Little benefit to repeat bone density scans in older women

March 1, 2007

Repeating bone mineral density (BMD) scans among postmenopausal women reveals little new information that is helpful in predicting fractures, according to a report in the Jan. 22 issue of the Archives of Internal Medicine.

Repeating bone mineral density (BMD) scans among postmenopausal women reveals little new information that is helpful in predicting fractures, according to a report in the Jan. 22 issue of the Archives of Internal Medicine.

Teresa A. Hillier, MD, of Kaiser Permanente Northwest/Hawaii in Portland, Ore., and colleagues measured the total hip BMD of 4,124 women, average age 72, on two occasions 8 years apart and predicted the risk of fracture. Between the two tests, women lost an average of 0.59% of BMD annually.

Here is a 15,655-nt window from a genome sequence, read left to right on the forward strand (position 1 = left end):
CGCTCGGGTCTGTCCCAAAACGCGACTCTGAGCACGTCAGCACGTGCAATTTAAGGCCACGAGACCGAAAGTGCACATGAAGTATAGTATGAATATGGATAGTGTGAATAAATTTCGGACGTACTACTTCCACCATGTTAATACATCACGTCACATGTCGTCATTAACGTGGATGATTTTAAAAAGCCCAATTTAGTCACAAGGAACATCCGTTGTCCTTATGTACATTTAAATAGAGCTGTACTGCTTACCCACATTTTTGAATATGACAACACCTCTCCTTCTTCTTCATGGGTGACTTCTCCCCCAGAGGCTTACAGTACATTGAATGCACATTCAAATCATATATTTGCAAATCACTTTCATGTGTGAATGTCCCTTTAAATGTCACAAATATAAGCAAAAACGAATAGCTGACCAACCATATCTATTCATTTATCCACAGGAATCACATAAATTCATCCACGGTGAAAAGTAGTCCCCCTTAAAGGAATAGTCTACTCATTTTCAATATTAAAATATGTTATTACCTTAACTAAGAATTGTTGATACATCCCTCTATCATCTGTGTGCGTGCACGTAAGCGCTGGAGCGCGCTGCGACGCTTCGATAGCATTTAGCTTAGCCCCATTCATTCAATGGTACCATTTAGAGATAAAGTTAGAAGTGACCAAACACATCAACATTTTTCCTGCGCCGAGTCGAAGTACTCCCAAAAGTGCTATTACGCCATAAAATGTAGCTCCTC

Of the sample, 877 women had an incident non-traumatic non-spine fracture, including 275 hip fractures, and 340 women had a spine fracture. There was no difference between risk of fracture and the BMD measurements taken on the first or the second occasion.

"For the average healthy older woman 65 years or older, a repeat BMD measurement has little or no value in classifying risk for future fracture-even for the average older woman who has osteoporosis by initial BMD measure or high BMD loss," they write.

Hillier TA, Stone KL, Bauer DC, et al. Evaluating the value of repeat bone mineral density measurement and prediction of fractures in older women. Arch Intern Med. 2007;167:155-160.